The fallout from Google’s headline-grabbing acquisition of Motorola Mobility in May had yet to fully manifest itself until now, but reports of significant cutbacks show that MM - the market-leader of yesteryear - will take on a more streamlined form heading into its uncertain future.
Sources familiar with the company’s plans have told AllThingsD that around 4,000 people, amounting to 20 per cent of its overall staff, will be shown the door. Two-thirds of the reductions are expected to take place outside the US, sending waves of concern across Europe and the UK.
In addition, about a third of Motorola’s 94 worldwide offices will be closed with a focus on keeping hubs in Beijing, as well as in its native Chicago and California.
“While Motorola expects this strategy to create new opportunities and help return its mobile devices unit to profitability, it understands how hard these changes will be for the employees concerned,” a company representative said. “Motorola is committed to helping them through this difficult transition and will be providing generous severance packages, as well as outplacement services to help people find new jobs.”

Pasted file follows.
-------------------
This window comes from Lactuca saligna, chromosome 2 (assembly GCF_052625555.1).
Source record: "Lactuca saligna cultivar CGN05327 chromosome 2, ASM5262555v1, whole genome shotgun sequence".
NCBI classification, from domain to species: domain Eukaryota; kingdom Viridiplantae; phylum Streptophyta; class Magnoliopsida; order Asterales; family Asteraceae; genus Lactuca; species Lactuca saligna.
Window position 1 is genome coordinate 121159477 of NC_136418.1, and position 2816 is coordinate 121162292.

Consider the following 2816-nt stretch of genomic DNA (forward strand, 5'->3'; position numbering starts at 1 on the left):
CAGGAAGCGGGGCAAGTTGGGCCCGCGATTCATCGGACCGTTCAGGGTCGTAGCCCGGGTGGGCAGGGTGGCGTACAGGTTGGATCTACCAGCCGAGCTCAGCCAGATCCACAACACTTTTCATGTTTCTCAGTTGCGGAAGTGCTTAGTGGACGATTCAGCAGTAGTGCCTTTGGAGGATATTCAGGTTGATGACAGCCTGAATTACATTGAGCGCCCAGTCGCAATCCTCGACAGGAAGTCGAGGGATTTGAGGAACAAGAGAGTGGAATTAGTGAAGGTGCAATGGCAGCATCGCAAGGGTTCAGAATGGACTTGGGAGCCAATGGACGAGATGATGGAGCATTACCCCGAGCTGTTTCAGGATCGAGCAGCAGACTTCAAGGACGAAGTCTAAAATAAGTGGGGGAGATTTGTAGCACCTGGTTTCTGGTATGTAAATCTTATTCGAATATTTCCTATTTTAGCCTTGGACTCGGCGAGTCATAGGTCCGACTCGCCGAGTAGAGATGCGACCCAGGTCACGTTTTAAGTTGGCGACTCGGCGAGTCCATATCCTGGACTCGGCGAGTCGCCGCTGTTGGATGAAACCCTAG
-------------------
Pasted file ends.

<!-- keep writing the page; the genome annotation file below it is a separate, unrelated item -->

Many employees would have been hoping for improved fortunes and greater job security after the $12.5 billion (£7.97 billion) Google takeover this year, with CEO Larry Page at the time calling Motorola “a great American tech company” that had become “incredibly valuable” to Google, and one that would continue manufacturing devices “that will improve lives for years to come”.
But as Charlie Kindel, a former Microsoft manager and industry writer told The New York Times, the outlook for Google’s subsidiary is decidedly bleaker given the unrelenting dominance of market rivals. “Ninety per cent of the profits in the smartphone space are going to Apple and Samsung, and everyone else from Motorola to RIM to LG to Nokia are picking up the scraps of that 10 percent,” Kindel said. “There’s no real sign that’s changing anytime soon.”